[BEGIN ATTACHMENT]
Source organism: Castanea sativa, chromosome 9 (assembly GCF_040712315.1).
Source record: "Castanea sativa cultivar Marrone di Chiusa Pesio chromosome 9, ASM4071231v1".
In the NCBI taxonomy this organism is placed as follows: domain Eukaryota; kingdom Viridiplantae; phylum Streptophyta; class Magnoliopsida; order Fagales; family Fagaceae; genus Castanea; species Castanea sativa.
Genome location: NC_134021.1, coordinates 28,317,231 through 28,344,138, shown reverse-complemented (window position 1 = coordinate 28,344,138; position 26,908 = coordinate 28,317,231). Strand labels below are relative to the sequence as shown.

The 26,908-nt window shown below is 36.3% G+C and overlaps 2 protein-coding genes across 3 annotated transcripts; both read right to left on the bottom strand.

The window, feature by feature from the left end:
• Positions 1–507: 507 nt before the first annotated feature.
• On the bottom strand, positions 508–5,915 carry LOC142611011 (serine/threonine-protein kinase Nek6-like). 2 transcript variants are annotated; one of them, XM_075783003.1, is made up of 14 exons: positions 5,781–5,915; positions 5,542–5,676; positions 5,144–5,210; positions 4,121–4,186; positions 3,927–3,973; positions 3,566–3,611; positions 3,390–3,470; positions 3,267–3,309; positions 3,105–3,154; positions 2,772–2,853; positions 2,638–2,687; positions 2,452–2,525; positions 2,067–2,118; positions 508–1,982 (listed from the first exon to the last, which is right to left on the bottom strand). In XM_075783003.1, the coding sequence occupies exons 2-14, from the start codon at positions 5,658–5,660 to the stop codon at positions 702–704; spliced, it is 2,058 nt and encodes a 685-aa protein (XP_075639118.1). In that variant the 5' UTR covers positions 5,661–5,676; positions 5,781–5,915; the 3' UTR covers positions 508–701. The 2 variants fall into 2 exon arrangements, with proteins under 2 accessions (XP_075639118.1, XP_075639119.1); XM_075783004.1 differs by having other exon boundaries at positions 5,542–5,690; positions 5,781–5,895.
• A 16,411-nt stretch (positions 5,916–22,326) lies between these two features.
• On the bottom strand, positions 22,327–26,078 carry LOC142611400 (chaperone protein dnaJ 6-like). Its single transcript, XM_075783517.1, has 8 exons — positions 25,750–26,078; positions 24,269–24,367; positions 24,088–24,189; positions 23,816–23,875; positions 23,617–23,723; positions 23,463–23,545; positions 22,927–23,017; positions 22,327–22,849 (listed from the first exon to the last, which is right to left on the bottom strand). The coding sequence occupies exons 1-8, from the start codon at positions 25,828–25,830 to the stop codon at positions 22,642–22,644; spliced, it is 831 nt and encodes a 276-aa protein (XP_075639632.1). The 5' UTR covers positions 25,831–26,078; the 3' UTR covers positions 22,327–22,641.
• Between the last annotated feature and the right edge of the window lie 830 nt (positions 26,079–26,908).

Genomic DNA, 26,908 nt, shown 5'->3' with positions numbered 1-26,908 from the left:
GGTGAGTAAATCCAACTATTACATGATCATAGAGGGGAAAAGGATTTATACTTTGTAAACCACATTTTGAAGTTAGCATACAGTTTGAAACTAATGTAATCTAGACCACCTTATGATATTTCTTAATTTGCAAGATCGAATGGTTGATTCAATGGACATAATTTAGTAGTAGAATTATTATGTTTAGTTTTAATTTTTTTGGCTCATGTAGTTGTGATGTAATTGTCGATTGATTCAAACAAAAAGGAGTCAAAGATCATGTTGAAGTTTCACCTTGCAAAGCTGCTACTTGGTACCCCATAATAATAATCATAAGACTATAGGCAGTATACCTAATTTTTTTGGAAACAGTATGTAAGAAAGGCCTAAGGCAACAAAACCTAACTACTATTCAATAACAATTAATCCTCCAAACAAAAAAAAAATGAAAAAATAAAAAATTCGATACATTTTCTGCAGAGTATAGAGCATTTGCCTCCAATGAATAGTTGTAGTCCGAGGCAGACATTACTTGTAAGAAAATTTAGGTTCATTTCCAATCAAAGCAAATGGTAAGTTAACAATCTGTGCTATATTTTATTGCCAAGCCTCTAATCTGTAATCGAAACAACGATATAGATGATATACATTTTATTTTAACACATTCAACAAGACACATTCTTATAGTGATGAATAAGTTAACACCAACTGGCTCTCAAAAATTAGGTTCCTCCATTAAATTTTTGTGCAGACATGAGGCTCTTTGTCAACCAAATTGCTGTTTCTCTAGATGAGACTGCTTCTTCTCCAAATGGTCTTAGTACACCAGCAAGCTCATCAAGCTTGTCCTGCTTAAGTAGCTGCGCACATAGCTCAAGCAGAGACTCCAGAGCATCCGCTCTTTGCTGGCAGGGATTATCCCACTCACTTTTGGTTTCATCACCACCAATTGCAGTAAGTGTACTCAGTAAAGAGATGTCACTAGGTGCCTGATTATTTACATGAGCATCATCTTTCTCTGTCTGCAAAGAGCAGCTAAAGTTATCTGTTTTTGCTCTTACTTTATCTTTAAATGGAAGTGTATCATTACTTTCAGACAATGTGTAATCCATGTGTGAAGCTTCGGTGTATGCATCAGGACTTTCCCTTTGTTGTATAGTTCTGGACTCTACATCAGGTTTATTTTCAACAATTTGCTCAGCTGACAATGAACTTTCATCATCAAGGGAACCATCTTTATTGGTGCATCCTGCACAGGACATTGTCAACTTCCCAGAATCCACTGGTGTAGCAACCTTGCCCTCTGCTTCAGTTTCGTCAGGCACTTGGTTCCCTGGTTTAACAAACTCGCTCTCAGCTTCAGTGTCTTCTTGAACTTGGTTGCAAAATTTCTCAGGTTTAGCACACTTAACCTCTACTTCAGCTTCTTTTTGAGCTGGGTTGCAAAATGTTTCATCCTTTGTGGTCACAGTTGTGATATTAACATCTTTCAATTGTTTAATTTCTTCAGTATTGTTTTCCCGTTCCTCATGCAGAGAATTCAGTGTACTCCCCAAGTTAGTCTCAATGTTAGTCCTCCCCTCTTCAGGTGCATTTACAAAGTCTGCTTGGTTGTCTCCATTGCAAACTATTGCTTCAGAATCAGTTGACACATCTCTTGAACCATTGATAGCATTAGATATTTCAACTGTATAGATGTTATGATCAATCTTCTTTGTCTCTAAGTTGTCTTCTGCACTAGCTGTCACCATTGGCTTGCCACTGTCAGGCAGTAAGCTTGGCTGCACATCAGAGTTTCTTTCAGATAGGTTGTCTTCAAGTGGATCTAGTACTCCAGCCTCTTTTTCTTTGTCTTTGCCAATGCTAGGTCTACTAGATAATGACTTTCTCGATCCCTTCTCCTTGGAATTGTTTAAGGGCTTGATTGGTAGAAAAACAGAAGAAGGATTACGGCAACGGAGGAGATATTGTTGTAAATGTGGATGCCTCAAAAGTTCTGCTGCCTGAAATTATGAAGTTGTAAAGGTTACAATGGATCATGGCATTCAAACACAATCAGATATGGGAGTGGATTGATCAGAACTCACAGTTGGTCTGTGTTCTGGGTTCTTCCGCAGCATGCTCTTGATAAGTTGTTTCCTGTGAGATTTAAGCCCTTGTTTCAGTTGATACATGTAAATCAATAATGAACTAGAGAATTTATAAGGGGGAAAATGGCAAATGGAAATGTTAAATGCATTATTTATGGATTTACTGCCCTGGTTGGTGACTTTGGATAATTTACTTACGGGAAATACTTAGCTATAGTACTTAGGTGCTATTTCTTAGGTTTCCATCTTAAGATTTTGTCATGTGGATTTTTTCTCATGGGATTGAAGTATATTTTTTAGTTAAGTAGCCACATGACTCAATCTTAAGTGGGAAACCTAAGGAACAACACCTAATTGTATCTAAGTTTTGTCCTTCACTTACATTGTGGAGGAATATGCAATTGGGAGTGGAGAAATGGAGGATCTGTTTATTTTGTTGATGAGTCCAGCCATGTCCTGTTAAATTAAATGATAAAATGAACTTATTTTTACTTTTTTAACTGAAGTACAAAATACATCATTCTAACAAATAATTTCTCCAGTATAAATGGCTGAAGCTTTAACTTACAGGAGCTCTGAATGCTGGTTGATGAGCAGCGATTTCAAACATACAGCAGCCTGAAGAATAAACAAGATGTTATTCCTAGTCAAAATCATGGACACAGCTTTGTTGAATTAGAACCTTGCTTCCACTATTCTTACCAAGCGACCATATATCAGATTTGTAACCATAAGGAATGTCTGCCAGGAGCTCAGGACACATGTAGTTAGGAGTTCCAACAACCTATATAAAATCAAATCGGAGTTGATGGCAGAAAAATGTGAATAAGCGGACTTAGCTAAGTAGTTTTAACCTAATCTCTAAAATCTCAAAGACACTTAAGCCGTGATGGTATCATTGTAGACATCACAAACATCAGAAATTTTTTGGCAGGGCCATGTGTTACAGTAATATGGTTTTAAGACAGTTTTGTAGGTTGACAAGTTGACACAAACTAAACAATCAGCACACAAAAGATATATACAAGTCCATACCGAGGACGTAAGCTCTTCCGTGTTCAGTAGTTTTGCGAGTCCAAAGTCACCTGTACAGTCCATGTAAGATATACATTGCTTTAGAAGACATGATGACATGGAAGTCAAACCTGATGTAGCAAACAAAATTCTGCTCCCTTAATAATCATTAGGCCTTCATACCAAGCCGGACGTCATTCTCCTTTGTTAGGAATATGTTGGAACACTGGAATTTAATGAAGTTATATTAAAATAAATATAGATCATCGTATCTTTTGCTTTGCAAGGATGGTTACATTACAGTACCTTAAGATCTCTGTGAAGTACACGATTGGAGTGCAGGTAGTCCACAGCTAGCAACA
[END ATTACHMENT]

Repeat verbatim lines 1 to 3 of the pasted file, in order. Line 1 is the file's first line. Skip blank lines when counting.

Source organism: Castanea sativa, chromosome 9 (assembly GCF_040712315.1).
Source record: "Castanea sativa cultivar Marrone di Chiusa Pesio chromosome 9, ASM4071231v1".
In the NCBI taxonomy this organism is placed as follows: domain Eukaryota; kingdom Viridiplantae; phylum Streptophyta; class Magnoliopsida; order Fagales; family Fagaceae; genus Castanea; species Castanea sativa.